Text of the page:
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Supreme Court justices skeptical of Legislature's move to shift duties away from Ybarra

Justices questioned attorneys during virtual oral arguments Friday.
Credit: Idaho Press
This screenshot shows the Idaho Supreme Court's first-ever virtual oral arguments on Friday, June 5, 2020; they came in the case in which state schools Superintendent Sherri Ybarra sued the Legislature and the State Board of Education, charging infringement of her constitutional duties.

BOISE, Idaho — Idaho’s Supreme Court justices were super-engaged Friday during the court’s virtual oral arguments, which took place in the case of state Superintendent of Public Instruction Sherri Ybarra vs. the Legislature and the State Board of Education. Ybarra sued after the Legislature pulled her technology division, including 18 full-time employees and millions in funding, from under her purview and placed it under the Office of the State Board of Education.

The justices repeatedly questioned the attorneys for the Legislature and the board on what constitutional duties the superintendent, a constitutional officer and elected officials has – and whether the Legislature could just remove all of her duties.

“Her responsibility is to execute the policies and procedures that have been set by the board,” responded Deputy Idaho Attorney General Cynthia Yee-Wallace, who represented the state board. “She is subject to the general supervision of the board.”

RELATED: Ybarra files lawsuit over budget cuts to the Idaho Department of Education

Justice Robyn Brody asked, “Why isn’t a technology department a core part of executing the policies, procedures etc. that have been set by the board, and why isn’t it that if you take away those employees from her, and you turn them over to the board, that you’ve just turned your executive director of the State Board of Education into the superintendent of public instructions?”

Yee-Wallace said she’s “certainly not arguing” that the superintendent can’t have an IT department. She still has three full-time IT employees, she said.

The attorneys for the Legislature and the state board argued that the state superintendent of public instruction used to be the sole person in charge of Idaho’s K-12 public schools in territorial days, but the framers of the Idaho Constitution transferred that supervision duty to the State Board of Education, which at that time consisted of three people, arguing, according to Attorney Mary York of Holland & Hart, who represented that Legislature, that “three heads could make better decisions than one.”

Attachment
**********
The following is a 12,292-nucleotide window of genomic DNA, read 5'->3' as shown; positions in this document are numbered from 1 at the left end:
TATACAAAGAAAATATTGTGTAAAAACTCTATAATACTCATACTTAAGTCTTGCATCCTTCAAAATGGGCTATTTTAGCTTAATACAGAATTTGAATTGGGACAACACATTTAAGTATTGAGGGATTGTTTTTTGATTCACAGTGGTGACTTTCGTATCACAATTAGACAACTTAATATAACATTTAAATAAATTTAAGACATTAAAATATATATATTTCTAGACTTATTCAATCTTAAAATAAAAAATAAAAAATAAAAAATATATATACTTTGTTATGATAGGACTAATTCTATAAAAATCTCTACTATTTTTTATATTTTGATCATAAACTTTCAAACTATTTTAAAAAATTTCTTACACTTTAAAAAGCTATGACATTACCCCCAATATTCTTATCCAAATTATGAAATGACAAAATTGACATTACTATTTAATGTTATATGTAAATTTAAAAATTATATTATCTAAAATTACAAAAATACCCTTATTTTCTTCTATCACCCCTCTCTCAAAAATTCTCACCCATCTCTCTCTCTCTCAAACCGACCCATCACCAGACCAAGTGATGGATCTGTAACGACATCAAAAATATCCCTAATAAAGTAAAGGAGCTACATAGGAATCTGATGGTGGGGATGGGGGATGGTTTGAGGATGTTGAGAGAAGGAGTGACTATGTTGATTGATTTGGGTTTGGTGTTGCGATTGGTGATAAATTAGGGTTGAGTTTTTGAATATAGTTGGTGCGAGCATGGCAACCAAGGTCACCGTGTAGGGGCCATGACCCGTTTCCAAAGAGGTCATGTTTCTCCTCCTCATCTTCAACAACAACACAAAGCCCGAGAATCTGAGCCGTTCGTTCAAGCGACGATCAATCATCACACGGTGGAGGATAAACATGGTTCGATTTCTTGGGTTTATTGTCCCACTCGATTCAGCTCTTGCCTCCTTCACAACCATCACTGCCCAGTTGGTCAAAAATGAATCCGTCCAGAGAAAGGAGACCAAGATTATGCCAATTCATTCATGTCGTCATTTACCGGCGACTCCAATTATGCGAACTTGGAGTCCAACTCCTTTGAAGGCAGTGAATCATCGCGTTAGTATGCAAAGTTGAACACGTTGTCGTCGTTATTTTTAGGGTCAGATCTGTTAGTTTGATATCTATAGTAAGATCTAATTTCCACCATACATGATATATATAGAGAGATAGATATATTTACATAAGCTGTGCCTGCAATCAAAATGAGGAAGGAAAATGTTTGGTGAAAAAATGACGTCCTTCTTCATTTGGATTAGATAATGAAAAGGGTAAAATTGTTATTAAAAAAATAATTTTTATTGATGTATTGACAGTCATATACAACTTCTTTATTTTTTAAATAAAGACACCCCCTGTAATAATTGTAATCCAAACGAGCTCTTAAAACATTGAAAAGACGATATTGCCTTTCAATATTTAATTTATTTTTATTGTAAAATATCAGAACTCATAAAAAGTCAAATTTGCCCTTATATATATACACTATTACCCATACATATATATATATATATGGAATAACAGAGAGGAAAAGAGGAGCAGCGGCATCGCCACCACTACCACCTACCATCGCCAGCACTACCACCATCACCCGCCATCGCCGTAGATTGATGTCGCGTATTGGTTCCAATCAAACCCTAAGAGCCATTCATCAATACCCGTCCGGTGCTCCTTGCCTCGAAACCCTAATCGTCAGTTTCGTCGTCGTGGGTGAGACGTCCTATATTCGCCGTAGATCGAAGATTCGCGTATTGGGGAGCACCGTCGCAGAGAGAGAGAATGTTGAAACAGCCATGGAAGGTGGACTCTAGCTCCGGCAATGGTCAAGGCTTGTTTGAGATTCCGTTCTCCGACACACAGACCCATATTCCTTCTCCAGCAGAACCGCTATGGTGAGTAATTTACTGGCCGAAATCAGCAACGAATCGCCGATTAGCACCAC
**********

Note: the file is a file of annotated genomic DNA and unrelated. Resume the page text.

But Chief Justice Roger Burdick noted that the three at the time were all top elected officials – the superintendent, the Attorney General, and the Secretary of State. Now, the state board is an eight-member board with seven of its members – all but the superintendent – appointed by the governor.

Burdick asked, “What stops the Legislature from taking another 10 employees or 10 duties away from the superintendent, (or) basically leaving that office empty except for the superintendent themselves, who functions as an elected official ... putting it into an appointed board of the governor? What stops them from doing that? Are you saying nothing”?

Yee-Wallace responded, “No doubt the State Board of Education … would now have the ability to hire, fire and direct the work of these 18 full-time employees. What the superintendent has, however, is access to this information ... thru another executive agency. … And she also has 124 employees.”

Former Idaho Attorney General and Lt. Gov. David Leroy, representing Ybarra, told the court, “It’s not a question of employees. It’s a question of ability to discharge the functions.” He said the superintendent, who is elected statewide every four years, has 140 enumerated functions. And he said especially in this time of the coronavirus pandemic, and online instruction and outreach from schools to students, technology is very much a core function of the schools.

Leroy called the Legislature’s move, which was sprung on Ybarra without notice when the Legislature’s Joint Finance-Appropriations Committee set the school budget this year, was “an invasion of core functions, wherein it’s done so dramatically as to effectively zero out appropriations.” At the close of the arguments, the justices took the case under advisement; they'll issue their ruling in writing subsequently. It may come fairly soon, as the budget law being challenged takes effect July 1.

We’ll have full coverage at idahopress.com and in Saturday’s paper, both of the historic Supreme Court arguments, which took place over Zoom and were streamed online for the public to watch via Idaho Public Television, and the governor’s press conference today on unemployment and the economy.

Here are some more stories from our partner the Idaho Press:

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